Bifacial solar panels, the two sides of energy production 

Francisco CastroMay 6, 201927370

Last month, Enel Green Power announced that it had started the installation of the first of 550,000 bifacial panels that will make up the 220 MW Magdalena II power plant in Mexico. 

According to the company, the Tlaxcala solar farm is “the first to be equipped with bifacial photovoltaic (PV) modules that can maximize the power of the sun.”

“The bifacial panel kicks off a new era of solar energy, helping to further reduce the costs of this technology and increasing performance,” the company noted in a press release.

“This latest-generation photovoltaic module will allow us to capture light from both the front and back and so achieve more efficient electrical energy production than traditional mono-facial panels. This leads to the possibility of installing a lower number of panels and reducing the surface space used.”

What are bifacial solar panels?

Once a novelty, bifacial solar panels are a new product trend in the solar industry that is slowly gaining ground, one that shows very promising innovations over regular solar panels, as they capture sunlight on both their front and back, doubling electricity production and thus reducing the number of modules needed for some installations.

Regular solar panels capture sunlight on one side and convert it to DC (direct current) electricity. But a lot of potential energy transfer is lost in traditional solar cells when the light hits the back of a solar panel. Bifacial solar panels, on the other hand, have solar cells on both sides of a panel, absorbing the light that is reflected off the ground or other surface.

Lighter colored surfaces like sand will lead to more reflected sunlight than darker surfaces like asphalt or dirt.

While they are just now starting to be used more frequently, research on bifacial solar panels dates to the early solar industry, with some design testing being conducted in the 1960s.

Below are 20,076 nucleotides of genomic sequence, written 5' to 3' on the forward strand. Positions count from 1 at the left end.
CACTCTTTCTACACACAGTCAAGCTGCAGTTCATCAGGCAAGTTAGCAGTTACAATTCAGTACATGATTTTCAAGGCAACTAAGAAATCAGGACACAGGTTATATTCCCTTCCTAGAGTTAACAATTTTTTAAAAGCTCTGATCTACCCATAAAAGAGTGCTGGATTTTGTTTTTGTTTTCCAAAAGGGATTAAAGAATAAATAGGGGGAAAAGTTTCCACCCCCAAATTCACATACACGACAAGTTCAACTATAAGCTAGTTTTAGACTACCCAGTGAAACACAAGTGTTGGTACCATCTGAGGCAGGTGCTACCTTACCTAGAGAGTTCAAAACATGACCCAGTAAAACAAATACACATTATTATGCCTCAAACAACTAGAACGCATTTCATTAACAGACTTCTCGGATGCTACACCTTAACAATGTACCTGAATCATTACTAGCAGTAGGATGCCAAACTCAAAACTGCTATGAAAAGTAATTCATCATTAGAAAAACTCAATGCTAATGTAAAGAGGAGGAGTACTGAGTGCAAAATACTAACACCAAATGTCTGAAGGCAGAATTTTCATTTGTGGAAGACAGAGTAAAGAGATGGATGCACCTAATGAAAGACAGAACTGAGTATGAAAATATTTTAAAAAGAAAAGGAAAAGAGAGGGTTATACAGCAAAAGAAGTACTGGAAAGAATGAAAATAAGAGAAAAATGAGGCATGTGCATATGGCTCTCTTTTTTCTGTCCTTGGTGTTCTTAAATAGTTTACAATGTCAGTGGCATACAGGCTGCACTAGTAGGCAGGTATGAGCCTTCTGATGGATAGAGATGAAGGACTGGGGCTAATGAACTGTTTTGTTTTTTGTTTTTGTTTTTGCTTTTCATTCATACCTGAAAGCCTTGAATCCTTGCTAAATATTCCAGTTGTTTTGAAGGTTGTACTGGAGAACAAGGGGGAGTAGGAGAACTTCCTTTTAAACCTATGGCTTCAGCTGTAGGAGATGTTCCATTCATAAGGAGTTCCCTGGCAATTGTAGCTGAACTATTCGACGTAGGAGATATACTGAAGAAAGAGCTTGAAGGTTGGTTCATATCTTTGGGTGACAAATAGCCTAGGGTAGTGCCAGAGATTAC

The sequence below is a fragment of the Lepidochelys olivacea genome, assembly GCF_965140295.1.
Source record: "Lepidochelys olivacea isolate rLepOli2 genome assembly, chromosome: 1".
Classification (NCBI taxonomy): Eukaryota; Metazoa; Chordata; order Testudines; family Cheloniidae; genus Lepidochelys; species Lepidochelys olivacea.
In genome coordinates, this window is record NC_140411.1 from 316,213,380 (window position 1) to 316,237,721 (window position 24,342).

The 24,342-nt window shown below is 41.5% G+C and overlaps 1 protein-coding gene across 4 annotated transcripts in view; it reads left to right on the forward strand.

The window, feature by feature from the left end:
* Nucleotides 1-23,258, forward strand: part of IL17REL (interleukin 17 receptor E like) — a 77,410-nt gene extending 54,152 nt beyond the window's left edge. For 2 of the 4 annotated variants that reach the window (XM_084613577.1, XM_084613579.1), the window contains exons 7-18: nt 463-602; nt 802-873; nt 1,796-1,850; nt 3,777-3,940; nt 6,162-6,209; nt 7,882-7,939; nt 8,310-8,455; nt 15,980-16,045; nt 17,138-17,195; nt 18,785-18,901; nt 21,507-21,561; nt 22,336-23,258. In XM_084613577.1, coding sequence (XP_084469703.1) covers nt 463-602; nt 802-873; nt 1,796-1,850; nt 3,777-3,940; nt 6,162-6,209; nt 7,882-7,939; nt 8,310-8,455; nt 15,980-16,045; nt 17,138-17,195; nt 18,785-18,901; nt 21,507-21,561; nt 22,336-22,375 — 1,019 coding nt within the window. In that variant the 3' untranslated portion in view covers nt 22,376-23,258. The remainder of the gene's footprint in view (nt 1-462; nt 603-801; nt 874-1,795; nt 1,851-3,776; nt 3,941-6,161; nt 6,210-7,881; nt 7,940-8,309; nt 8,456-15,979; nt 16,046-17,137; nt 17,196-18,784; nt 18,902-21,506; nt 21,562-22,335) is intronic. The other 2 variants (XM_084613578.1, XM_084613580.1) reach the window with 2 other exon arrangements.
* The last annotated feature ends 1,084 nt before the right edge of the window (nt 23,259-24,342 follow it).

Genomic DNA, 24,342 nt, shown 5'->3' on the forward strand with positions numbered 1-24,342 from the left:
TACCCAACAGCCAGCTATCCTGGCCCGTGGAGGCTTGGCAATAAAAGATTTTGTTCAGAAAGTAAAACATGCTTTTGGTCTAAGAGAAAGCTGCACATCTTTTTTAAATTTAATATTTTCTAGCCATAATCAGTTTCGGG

Bifacial solar panels look different than conventional ones. They are most often made from monocrystalline silicon cells encapsulated in a thin, transparent layer with limited framing. 

They are ideal for ground-mounted solar systems or other elevated installations, but not for rooftop solar power arrays. Because of their double solar absorption, they often carry a higher price tag and are most often associated with commercial purposes or solar farms. 

That’s not to say they can’t be used in certain home projects such as carports, pergolas or canopies. In those instances, they can provide shade and shelter from inclement weather, while allowing for reflected light to reach the back of the panels.

To find out how much a solar power system for your home will cost, you can access the Hahasmart price checker that provides you with an estimate of equipment and installation costs by simply noting your home address and monthly electricity bill. They’ll even help you contact a reputable solar installer in your area. 

Also to maximize their energy output, bifacial solar panels are often paired with trackers, that angle the solar panels in the best position towards the sun as the day (and seasons) progress. 

More electricity production

Because of their double-sided power absorption capabilities, studies have shown that bifacial solar panels can be extremely effective in energy production. In bifacial PV modules, the front side of the panel still absorbs the majority of the solar light, but the back side of the solar panel can absorb between 5-90% of the light absorbed by the front of the solar panel.

In April, world-leading research and innovation hub Imec announced that in an investigation with Jolywood, a Chinese manufacturer of n-type bifacial solar cells and modules, they had achieved a record 23.2% energy efficiency. 

Also, Chinese module maker Jinko Solar and U.S. multinational DuPont have announced earlier this year a 400 W ‘Swan’ bifacial solar module. The product is based on Jinko’s ‘Cheetah’ solar cell line, with a clear version of DuPont’s Tedlar PVF backsheet film. The module has standard aluminum framing and its makers say it can offer as much as 20% more electricity generation than monofacial products, in optimal conditions. Bifacial solar panels also offer other advantages over traditional counterparts. They’re often more durable because both sides are UV resistant and have less potential-induced degradation. 

The installation of these type of solar modules depends on whether they have frames or not. They can be installed both vertically and horizontally. Mounting racking and rails are designed for regular solar panels, but most bifacial solar panel manufacturers provide their own clamps to mount their specific brand. 

In bifacial installations, developers must consider factors including ground albedo (reflective power), ground cover, irradiance and system design, like trackers, to maximize output.

Also, junction boxes on bifacial solar panels are now smaller or separated into multiple unis positioned along the panel’s edge to prevent shading. 

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